Why Israel is after me
I am a Palestinian from Nazareth, a citizen of Israel and was, until last month, a member of the Israeli parliament. But now, in an ironic twist reminiscent of France's Dreyfus affair -- in which a French Jew was accused of disloyalty to the state -- the government of Israel is accusing me of aiding the enemy during Israel's failed war against Lebanon in July.
Israeli police apparently suspect me of passing information to a foreign agent and of receiving money in return. Under Israeli law, anyone -- a journalist or a personal friend -- can be defined as a "foreign agent" by the Israeli security apparatus. Such charges can lead to life imprisonment or even the death penalty.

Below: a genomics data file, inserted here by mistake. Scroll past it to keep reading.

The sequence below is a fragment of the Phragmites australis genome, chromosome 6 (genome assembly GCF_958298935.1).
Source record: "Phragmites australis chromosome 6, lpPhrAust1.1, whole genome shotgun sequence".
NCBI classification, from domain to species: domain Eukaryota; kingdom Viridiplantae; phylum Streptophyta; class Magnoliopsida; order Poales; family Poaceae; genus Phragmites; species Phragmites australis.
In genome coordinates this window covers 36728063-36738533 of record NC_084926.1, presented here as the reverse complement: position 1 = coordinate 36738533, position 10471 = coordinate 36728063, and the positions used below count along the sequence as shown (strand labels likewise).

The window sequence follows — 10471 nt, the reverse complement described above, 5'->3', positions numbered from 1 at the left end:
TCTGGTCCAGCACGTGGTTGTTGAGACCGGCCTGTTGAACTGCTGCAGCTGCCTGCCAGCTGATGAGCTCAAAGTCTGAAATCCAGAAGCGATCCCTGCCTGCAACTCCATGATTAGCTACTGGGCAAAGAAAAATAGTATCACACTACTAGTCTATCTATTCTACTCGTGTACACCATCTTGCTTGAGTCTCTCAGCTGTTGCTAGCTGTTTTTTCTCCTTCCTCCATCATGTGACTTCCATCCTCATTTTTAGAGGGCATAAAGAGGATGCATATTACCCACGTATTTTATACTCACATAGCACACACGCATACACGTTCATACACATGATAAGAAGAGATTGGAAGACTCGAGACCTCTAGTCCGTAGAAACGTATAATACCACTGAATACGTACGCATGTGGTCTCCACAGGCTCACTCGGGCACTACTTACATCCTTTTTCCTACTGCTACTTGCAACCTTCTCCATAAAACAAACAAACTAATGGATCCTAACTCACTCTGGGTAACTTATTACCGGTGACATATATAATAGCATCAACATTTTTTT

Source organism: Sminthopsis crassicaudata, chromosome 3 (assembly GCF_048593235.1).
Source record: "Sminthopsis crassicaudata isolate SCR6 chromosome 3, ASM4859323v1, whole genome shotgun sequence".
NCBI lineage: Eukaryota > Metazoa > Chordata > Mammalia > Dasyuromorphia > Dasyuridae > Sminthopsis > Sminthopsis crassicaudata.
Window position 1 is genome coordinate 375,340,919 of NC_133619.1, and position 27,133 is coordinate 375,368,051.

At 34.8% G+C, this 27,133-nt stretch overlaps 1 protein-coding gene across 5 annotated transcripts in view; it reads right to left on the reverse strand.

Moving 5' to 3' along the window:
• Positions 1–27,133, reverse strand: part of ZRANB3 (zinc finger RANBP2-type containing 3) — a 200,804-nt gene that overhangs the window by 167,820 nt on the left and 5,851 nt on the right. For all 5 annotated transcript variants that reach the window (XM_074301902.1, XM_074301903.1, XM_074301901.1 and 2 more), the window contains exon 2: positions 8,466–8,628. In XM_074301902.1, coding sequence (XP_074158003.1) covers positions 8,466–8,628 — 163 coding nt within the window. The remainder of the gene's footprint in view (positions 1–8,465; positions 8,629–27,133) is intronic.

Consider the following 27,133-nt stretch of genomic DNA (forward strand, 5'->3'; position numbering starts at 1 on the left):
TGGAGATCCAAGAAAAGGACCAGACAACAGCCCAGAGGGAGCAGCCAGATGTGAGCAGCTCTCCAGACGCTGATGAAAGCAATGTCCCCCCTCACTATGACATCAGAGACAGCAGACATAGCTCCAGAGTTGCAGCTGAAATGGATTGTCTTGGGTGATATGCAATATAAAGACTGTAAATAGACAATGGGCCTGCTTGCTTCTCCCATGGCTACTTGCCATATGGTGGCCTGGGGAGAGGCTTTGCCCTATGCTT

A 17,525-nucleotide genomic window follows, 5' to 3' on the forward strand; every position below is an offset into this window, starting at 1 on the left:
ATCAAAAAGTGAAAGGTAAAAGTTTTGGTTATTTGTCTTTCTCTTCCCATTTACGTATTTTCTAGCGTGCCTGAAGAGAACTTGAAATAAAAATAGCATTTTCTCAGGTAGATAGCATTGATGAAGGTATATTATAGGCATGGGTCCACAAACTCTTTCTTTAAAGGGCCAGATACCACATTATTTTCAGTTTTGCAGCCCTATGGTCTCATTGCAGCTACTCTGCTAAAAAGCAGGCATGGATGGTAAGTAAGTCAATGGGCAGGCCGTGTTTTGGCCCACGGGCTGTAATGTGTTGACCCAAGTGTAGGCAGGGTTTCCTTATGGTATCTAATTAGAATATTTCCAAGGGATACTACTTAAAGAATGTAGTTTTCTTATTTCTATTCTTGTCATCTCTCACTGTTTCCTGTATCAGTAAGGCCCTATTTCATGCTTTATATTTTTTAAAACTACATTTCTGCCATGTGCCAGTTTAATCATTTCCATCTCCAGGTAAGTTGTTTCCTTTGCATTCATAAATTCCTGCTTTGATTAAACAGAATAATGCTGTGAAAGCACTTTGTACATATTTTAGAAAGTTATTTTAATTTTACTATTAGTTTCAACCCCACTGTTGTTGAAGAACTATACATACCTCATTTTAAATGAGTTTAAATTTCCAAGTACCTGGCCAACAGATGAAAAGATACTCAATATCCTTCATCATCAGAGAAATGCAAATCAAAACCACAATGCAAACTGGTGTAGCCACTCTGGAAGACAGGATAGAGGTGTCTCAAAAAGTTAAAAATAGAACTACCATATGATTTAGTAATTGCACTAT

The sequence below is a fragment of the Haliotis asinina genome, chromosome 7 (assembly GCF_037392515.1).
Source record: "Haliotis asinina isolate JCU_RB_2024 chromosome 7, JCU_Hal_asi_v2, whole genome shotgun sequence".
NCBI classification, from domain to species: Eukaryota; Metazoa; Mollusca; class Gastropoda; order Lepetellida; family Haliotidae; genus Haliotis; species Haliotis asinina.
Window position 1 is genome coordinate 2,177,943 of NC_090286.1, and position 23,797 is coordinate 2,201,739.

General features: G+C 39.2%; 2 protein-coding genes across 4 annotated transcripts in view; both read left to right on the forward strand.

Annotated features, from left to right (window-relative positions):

The allegations are ridiculous. Needless to say, Hezbollah -- Israel's enemy in Lebanon -- has independently gathered more security information about Israel than any Arab Knesset member could possibly provide. What's more, unlike those in Israel's parliament who have been involved in acts of violence, I have never used violence or participated in wars. My instruments of persuasion, in contrast, are simply words in books, articles and speeches.